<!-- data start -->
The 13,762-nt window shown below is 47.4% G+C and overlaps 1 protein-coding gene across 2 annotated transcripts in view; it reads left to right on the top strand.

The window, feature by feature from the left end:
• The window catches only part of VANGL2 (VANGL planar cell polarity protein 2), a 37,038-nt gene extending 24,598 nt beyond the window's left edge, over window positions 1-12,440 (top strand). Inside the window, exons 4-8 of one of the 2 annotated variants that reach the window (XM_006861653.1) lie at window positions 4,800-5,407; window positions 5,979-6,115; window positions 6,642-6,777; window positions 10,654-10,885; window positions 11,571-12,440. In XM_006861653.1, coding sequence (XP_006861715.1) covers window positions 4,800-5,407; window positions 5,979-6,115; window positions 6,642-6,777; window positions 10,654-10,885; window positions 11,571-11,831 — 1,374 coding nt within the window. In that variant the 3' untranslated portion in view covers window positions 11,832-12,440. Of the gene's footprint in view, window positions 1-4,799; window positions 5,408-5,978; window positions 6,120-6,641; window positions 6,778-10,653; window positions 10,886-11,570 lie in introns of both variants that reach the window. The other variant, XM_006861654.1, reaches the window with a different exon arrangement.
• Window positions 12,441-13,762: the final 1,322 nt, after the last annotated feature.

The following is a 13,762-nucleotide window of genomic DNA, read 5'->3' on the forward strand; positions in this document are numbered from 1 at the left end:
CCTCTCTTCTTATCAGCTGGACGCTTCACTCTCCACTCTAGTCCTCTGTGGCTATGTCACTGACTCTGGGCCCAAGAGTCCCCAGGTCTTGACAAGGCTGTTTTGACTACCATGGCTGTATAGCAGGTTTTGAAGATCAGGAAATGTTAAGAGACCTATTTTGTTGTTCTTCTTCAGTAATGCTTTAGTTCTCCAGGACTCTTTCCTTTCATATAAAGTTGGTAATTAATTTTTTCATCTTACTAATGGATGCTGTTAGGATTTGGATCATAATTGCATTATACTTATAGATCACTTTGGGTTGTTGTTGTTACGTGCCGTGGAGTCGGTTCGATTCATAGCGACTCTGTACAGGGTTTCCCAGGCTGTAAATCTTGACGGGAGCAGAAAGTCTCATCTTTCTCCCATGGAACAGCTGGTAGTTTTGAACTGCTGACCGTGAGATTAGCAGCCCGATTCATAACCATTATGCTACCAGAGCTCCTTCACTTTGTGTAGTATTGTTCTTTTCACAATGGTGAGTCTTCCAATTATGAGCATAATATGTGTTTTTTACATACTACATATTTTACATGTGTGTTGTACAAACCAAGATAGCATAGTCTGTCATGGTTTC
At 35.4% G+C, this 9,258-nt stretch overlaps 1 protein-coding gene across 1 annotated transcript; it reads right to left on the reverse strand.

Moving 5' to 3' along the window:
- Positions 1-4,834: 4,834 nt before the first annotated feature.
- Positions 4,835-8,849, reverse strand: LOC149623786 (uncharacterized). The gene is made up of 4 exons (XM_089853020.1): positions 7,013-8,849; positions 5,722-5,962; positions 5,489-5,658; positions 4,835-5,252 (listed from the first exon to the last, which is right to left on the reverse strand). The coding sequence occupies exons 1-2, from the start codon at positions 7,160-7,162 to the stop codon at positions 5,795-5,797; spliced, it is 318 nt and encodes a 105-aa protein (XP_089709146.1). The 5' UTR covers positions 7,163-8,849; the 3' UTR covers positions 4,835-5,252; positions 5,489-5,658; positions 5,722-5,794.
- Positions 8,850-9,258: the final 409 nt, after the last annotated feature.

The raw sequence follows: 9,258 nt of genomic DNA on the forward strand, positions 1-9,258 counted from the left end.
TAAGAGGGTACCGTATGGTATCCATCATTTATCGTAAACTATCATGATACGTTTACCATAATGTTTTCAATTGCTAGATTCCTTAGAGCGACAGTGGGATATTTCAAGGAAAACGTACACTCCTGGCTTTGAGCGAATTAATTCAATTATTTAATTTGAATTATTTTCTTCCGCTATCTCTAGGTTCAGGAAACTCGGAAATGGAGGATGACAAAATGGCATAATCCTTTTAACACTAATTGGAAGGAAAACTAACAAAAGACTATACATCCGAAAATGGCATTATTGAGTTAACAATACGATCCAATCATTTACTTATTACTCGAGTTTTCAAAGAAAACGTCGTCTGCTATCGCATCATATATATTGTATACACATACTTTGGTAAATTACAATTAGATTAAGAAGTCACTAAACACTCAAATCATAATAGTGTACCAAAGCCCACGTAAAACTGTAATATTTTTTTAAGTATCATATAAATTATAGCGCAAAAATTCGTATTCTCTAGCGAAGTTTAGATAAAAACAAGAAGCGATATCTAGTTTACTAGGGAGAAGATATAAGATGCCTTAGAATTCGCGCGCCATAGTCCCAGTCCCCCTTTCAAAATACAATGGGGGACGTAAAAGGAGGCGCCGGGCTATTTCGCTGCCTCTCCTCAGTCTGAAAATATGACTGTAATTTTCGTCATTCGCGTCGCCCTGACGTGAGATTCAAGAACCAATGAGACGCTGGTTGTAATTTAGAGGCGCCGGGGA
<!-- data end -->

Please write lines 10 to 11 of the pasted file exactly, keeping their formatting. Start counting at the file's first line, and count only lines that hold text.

- Positions 4,835-8,849, reverse strand: LOC149623786 (uncharacterized). The gene is made up of 4 exons (XM_089853020.1): positions 7,013-8,849; positions 5,722-5,962; positions 5,489-5,658; positions 4,835-5,252 (listed from the first exon to the last, which is right to left on the reverse strand). The coding sequence occupies exons 1-2, from the start codon at positions 7,160-7,162 to the stop codon at positions 5,795-5,797; spliced, it is 318 nt and encodes a 105-aa protein (XP_089709146.1). The 5' UTR covers positions 7,163-8,849; the 3' UTR covers positions 4,835-5,252; positions 5,489-5,658; positions 5,722-5,794.
- Positions 8,850-9,258: the final 409 nt, after the last annotated feature.